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By: Jonathon at constructionmanagement.net
Reposted By: Associated Insurance Services, LLC 6/19/2012

 

The decision to build your own home is an exciting one. Not only do you get to decide where to build, but you also get to determine where on the property the house will stand and how it will be integrated with the landscape.

However, such freedom of choice comes at a cost: the burden of being properly insured lies much more on a homeowner building from scratch than on the buyer of a pre-built house. Working with a contractor can relieve some of this pressure, but even with a contractor's help there are five things every home builder should know about insurance before starting construction on a new home.

1. Often homeowners insurance alone is insufficient for the construction of a new house. As such, you will also want to research and consider builder's risk insurance, which will protect you against specific dangers to a structure during construction. This type of insurance even protects materials, equipment and fixtures utilized in the construction process against damage due to fire, wind, lightning or vandalism. However it is important to remember that builder's risk insurance is a separate addition to homeowners insurance and its cost should be calculated into initial financial planning.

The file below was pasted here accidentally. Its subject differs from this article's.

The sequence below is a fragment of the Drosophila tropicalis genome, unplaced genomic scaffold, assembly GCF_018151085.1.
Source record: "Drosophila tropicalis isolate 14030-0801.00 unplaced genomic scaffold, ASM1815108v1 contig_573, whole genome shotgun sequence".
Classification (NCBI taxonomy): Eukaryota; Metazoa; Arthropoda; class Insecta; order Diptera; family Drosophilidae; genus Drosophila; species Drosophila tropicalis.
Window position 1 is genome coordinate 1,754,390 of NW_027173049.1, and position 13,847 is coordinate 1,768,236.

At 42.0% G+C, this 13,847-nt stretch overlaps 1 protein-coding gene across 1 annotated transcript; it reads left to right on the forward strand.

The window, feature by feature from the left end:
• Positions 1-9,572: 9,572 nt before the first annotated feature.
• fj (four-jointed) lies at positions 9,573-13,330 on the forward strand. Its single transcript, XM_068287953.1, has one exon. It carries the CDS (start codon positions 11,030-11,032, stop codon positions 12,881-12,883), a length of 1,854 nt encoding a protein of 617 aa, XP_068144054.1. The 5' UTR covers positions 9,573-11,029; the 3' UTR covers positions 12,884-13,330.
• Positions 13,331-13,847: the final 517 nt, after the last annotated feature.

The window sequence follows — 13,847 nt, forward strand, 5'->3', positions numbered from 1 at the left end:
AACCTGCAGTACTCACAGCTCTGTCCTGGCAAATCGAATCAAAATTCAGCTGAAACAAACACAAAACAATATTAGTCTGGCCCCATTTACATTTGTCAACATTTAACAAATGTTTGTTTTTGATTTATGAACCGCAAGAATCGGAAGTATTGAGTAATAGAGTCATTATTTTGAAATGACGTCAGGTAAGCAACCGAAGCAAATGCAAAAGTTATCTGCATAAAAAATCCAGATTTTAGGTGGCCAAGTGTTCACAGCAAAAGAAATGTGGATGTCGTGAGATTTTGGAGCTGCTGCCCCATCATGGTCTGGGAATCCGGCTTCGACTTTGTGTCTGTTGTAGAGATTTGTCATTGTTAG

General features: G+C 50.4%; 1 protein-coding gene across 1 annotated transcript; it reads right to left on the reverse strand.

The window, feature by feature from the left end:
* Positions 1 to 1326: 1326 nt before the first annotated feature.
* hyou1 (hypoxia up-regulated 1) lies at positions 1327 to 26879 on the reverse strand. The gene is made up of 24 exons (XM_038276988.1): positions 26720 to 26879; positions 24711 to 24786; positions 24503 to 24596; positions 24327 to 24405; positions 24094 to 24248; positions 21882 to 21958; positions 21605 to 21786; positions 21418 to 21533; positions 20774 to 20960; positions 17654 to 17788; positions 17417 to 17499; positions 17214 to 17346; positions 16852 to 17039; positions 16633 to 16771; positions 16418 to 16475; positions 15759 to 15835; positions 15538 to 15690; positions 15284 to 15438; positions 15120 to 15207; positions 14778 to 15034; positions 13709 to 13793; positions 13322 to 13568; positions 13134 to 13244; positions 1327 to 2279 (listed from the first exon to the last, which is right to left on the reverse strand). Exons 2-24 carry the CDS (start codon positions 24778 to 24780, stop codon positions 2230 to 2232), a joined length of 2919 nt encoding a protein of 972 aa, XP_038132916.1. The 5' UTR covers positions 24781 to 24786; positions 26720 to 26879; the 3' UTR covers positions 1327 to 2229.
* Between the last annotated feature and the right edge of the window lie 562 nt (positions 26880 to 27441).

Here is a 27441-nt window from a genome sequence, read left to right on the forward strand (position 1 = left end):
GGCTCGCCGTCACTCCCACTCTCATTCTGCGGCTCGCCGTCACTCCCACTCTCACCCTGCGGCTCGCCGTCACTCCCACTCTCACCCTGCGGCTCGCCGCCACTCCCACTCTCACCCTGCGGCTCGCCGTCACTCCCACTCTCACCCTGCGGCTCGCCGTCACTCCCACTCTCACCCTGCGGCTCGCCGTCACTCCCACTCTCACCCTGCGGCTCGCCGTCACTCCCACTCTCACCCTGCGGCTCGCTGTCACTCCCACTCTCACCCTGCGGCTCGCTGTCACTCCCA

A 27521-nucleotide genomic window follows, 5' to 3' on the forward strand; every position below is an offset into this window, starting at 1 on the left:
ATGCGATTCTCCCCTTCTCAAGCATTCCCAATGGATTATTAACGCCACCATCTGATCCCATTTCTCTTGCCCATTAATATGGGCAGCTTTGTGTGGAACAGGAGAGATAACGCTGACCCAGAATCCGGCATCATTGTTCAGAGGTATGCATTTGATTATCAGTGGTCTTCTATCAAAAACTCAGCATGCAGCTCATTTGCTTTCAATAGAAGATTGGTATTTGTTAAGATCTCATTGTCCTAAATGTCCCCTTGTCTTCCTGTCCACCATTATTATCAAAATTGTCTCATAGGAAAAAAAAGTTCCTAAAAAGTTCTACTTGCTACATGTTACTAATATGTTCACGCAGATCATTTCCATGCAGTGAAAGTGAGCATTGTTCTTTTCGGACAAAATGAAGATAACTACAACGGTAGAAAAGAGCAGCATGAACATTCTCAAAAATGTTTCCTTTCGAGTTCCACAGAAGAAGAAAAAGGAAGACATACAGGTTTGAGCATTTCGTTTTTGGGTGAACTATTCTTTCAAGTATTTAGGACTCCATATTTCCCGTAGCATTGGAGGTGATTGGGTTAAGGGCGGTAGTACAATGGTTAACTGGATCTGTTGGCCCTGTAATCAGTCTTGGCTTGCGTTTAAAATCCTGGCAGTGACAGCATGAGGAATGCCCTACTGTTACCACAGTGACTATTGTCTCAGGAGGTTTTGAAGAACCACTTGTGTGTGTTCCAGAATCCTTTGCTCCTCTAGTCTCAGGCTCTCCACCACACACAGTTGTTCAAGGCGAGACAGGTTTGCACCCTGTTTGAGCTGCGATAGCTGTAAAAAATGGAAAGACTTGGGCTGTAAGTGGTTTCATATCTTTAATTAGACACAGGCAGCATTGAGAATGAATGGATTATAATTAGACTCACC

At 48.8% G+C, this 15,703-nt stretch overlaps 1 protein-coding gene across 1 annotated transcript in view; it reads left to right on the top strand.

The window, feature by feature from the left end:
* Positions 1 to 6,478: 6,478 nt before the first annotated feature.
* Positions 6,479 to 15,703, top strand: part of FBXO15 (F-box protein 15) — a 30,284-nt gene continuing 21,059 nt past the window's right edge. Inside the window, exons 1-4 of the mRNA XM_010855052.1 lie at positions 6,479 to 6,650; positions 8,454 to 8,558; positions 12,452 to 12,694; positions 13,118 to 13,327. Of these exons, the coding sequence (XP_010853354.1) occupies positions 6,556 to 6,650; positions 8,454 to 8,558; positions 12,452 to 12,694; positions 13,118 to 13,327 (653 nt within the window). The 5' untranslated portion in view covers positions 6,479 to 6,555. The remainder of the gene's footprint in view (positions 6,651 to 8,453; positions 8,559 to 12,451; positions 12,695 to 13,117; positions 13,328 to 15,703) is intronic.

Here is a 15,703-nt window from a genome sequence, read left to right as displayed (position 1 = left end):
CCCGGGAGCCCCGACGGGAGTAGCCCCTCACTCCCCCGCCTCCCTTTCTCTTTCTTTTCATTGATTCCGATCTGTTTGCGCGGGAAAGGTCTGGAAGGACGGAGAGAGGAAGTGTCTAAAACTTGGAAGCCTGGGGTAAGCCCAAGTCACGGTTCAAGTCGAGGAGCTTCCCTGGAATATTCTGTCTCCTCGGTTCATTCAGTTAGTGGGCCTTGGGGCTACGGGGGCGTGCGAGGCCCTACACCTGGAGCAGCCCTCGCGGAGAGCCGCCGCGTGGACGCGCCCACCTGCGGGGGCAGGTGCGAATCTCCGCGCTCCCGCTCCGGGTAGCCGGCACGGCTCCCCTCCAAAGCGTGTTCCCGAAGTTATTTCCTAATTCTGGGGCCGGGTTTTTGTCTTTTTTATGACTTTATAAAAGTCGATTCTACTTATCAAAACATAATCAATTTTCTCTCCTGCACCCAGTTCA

2. When choosing the location of a new house, you should keep in mind certain aspects of the locale might affect the cost of your homeowners insurance over time. Such factors might be as predictable as the distance to the closest fire department, or unpredictable as the weather trends of the area. If you plan to settle in a town that is in a high-risk area for earthquakes, floods, hurricanes or tornadoes, be sure your policy offers as much available protection against inclement weather as possible. And keep in mind that basic home insurance does not protect you against floods and/or earthquakes.

3. Even if you are working with a reputable contractor to build your home, you should look after your own interests when it comes to insurance. Acquiring your own liability insurance can help protect you as a contractor's priorities might be different than yours. In addition, having homeowners insurance arranged before breaking ground will protect against mishaps that the contractor's liability coverage will not. Liability insurance IS usually part of basic homeowners insurance, and your agent will be able to discuss this with you.

4. Try to design your home with safety and security in mind. Although initial expense is often a deterrent, incorporating some safety and security features into the design of your home could reduce the cost of your homeowners insurance. An example is installing fire sprinklers, which have been recently proposed and debated in a bill and may someday be a requirement in new homes.

5. Finally, it is also important to gather insurance quotes from several sources. While this may seem an unnecessary complication in an already complicated process, shopping around for insurance will you allow to find an agency that provides you with the best options based on your financial situation, construction costs and the planned duration of construction. However, make sure you read all the clauses and understand who is responsible for which eventualities before finalizing any agreements.

Posted 2:28 PM  View Comments

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